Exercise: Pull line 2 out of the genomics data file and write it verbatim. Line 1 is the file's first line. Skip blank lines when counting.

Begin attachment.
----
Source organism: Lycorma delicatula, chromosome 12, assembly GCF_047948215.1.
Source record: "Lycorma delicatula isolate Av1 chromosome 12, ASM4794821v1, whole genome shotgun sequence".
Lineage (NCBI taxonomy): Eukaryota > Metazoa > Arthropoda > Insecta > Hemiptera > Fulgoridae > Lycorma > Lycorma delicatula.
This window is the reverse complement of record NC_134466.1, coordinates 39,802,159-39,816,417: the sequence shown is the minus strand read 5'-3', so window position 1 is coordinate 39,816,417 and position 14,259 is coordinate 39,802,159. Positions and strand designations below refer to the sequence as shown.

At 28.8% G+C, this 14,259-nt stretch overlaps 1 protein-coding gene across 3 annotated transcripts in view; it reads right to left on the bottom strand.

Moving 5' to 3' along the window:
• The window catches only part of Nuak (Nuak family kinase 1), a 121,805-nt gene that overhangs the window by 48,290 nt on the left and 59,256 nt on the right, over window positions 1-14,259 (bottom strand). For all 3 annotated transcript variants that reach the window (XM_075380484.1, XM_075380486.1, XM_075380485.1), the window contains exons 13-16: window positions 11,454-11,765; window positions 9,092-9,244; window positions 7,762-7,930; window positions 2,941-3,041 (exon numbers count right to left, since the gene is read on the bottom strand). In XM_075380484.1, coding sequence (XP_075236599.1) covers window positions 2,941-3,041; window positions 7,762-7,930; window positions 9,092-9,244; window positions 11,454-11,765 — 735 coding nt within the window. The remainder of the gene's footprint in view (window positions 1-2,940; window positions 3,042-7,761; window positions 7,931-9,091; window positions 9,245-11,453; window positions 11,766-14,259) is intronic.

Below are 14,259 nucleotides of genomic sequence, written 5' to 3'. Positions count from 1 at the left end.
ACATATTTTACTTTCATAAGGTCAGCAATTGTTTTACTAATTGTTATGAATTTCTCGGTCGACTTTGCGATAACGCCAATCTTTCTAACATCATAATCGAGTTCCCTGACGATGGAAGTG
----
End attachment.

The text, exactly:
Source record: "Lycorma delicatula isolate Av1 chromosome 12, ASM4794821v1, whole genome shotgun sequence".